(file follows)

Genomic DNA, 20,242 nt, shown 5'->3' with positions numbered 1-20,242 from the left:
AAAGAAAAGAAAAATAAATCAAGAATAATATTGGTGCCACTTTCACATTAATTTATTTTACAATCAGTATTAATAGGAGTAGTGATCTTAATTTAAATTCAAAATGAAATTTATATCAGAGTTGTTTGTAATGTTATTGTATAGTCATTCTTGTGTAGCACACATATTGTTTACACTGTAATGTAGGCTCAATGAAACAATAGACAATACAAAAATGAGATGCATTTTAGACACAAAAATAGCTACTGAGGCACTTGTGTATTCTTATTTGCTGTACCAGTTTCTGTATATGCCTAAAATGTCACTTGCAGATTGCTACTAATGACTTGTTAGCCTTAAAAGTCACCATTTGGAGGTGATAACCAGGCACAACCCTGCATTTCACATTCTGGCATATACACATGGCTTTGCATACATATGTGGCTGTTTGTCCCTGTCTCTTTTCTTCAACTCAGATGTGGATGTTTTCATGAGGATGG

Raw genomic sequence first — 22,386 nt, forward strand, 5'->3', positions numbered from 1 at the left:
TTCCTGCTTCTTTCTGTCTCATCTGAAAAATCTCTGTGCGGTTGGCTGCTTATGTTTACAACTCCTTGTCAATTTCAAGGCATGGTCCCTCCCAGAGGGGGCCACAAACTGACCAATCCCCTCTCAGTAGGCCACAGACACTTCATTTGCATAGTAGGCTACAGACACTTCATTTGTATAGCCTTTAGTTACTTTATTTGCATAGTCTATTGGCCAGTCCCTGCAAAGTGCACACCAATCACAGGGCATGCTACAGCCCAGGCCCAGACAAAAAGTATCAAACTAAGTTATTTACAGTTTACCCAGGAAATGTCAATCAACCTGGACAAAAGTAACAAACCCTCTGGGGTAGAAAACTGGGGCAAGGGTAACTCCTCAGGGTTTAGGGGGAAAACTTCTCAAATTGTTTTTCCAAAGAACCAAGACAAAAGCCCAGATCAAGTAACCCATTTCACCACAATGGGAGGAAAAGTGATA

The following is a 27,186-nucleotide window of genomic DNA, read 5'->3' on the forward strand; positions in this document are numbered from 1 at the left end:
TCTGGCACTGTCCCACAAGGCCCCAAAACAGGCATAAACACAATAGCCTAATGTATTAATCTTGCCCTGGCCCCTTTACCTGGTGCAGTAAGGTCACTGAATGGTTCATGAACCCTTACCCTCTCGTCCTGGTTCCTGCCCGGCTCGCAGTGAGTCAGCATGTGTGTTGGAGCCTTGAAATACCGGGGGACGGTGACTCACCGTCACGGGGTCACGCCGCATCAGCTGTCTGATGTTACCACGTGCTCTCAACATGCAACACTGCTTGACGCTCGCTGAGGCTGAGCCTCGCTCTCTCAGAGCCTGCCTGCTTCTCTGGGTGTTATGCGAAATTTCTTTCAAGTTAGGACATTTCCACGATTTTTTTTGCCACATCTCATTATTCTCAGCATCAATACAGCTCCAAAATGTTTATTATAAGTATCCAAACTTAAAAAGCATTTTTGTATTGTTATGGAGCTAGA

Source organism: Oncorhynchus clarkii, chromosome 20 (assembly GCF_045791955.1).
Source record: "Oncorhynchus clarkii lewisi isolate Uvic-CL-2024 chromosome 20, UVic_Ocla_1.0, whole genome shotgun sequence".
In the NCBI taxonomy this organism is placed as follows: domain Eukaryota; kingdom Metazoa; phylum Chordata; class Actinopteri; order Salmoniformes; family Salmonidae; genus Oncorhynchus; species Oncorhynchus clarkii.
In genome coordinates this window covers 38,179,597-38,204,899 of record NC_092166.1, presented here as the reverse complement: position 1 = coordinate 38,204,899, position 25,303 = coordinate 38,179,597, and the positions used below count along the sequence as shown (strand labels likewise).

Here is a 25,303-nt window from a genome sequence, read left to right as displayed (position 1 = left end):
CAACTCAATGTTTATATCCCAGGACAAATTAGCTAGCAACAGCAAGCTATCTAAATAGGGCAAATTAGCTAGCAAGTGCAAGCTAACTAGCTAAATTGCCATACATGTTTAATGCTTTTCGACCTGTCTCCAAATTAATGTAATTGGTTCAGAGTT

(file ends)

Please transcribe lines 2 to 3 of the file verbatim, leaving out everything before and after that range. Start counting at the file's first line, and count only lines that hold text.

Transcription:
AAAGAAAAGAAAAATAAATCAAGAATAATATTGGTGCCACTTTCACATTAATTTATTTTACAATCAGTATTAATAGGAGTAGTGATCTTAATTTAAATTCAAAATGAAATTTATATCAGAGTTGTTTGTAATGTTATTGTATAGTCATTCTTGTGTAGCACACATATTGTTTACACTGTAATGTAGGCTCAATGAAACAATAGACAATACAAAAATGAGATGCATTTTAGACACAAAAATAGCTACTGAGGCACTTGTGTATTCTTATTTGCTGTACCAGTTTCTGTATATGCCTAAAATGTCACTTGCAGATTGCTACTAATGACTTGTTAGCCTTAAAAGTCACCATTTGGAGGTGATAACCAGGCACAACCCTGCATTTCACATTCTGGCATATACACATGGCTTTGCATACATATGTGGCTGTTTGTCCCTGTCTCTTTTCTTCAACTCAGATGTGGATGTTTTCATGAGGATGG

Raw genomic sequence first — 22,386 nt, forward strand, 5'->3', positions numbered from 1 at the left: